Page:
Patty Urda is in charge of a geographically dispersed team of technologists who support and implement HR systems at Charles Schwab (San Francisco, CA).
“Another area of my job is partnering with the business to set the HR technology strategy, to create a roadmap for the technology and execute it over the next several years,” says Urda. She joined Schwab fourteen years ago as a business systems analyst supporting the company’s recruitment systems. Her role expanded over the years, and she now leads the overall HR IT team.
Her goal had been to work in human resources since she graduated from college, but she didn’t set out to be a technical expert in the field. Instead, she says, her role in technology has “evolved.”
Urda received a BA from the University of California-Berkeley in 1988, where she designed her own liberal arts major with a concentration in business and sociology. After graduating, she took a management trainee job, expecting to move to an HR post eventually. But within six months she had become the unofficial systems liaison in her region. She continued to display an aptitude for technology in her subsequent jobs, and “it became clear that my true talent and passion lay in business applications, using technology to help solve business problems.”
Multilingual and multifaceted
Urda grew up speaking Korean, Japanese and English. She also speaks Italian fluently, as well as a little French and Spanish. And while the connection may surprise some people, she believes her facility for languages also makes her adept at picking up codes and understanding the lexicon of software.
Urda is quick to dispel the idea that she’s totally absorbed in the world of HR technology. “I really enjoy my job, but it’s not my whole life,” she says.
For every five years of service, Schwab rewards eligible employees with four weeks of paid sabbatical, and it’s one of Urda’s favorite job benefits. “Since I love international travel, that gives me a great opportunity to spend time abroad every five years,” she says.
Urda is looking forward to future opportunities to broaden her knowledge of Schwab’s business operations and take part in some interesting new projects. “There are a number of new initiatives that I’m very interested in over the next few years, part of that technology roadmap I talked about.”
Carl Stith manages tech and data at Morgan Stanley
When Morgan Stanley (New York, NY) acquired a majority interest in Smith Barney in 2009, Carl Stith took on the biggest project of his twenty-two-year Morgan Stanley career.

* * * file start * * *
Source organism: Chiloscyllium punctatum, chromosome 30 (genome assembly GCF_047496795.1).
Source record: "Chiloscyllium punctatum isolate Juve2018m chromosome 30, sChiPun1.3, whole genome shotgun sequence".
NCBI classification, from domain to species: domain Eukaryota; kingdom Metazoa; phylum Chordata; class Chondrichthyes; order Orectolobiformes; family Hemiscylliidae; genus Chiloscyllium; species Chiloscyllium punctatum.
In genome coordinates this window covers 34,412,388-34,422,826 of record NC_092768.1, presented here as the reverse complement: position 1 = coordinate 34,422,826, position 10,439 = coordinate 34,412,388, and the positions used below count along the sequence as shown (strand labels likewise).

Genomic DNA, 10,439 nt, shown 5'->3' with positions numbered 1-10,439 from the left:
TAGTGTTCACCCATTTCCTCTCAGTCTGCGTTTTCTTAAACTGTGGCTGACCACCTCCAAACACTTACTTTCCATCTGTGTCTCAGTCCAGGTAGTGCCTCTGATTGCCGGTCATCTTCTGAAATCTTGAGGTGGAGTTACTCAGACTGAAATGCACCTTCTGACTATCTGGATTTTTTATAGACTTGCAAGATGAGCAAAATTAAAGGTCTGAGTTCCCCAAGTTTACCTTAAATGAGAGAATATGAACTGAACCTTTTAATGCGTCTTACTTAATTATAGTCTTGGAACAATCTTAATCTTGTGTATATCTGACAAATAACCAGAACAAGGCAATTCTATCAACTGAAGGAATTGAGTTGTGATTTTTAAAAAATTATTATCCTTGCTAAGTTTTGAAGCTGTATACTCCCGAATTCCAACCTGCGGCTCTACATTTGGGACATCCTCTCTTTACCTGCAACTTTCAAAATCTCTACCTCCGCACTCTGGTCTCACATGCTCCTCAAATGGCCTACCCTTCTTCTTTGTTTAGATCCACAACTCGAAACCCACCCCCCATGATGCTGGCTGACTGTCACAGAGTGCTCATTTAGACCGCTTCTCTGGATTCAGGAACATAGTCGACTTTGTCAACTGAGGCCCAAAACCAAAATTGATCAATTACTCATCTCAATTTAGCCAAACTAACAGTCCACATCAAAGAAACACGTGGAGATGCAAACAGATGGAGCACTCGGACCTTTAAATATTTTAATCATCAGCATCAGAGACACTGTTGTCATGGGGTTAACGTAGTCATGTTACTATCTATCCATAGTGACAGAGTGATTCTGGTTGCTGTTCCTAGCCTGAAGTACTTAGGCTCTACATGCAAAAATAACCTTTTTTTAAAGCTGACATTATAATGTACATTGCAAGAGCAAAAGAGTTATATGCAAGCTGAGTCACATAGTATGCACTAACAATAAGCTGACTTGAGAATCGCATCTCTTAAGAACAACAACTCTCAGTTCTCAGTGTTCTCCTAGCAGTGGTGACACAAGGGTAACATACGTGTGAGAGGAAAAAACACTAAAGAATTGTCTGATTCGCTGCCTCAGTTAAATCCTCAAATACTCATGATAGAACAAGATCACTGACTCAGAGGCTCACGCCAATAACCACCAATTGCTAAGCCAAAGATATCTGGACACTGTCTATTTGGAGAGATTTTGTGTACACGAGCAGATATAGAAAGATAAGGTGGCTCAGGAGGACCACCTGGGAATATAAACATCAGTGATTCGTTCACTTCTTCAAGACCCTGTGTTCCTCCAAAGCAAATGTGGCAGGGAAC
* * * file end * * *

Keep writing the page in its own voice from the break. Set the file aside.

“We had to move all of the assets from Smith Barney: all the accounts, computer records and so forth, to Morgan Stanley’s platform,” says Stith. “This ended up being the largest conversion on Wall Street.”
The project, recently finished, required a massive build-out of the platform to provide state-of-the-art services to the firm’s wealth management unit and complete the successful integration of Morgan Stanley and Smith Barney. The effort drew heavily on Morgan Stanley’s technology resources.
In February, Stith was promoted to managing director in the technology and data department, supervising a team of Morgan Stanley technologists. “I’m responsible for delivering the technology solutions for mutual funds, retirement and unit investment trusts, or UITs,” Stith says.
Stith earned a BS in industrial management and economics from Carnegie Mellon University (Pittsburgh, PA) in 1986. “I got exposure to technology as part of the first job I had coming out of school,” says Stith. “Though I was drawn to technology, what I was drawn to even more was using technology to solve business problems.”
After graduating, Stith spent several years as a business analyst and program manager for a small defense consulting firm in Washington, DC. In 1991, he entered Morgan Stanley’s nine-month IT training program. “It was tailored to expose you to technology, give you background training in the systems we use and expose you to the various businesses we’re involved in,” he says.
When he finished the program, he was assigned as a software developer for one of the financial firm’s business units. He gained experience in other product areas as his career at Morgan Stanley progressed. “Over time, I’ve continued to grow, get promoted and work my way across a number of different roles to get to where I am today,” he says.
Veteran Elena Vaquera: IT tech manager for fellow vets at USAA
USAA is a San Antonio, TX-based company that provides insurance and online banking and investment services for military members, veterans and their families. Elena Vaquera, herself a veteran, is an IT technical manager at USAA. “I provide leadership to a team of IT professionals who develop and support geographical information systems and cloud solutions,” says Vaquera, who has been with USAA six years and in her current job since last fall.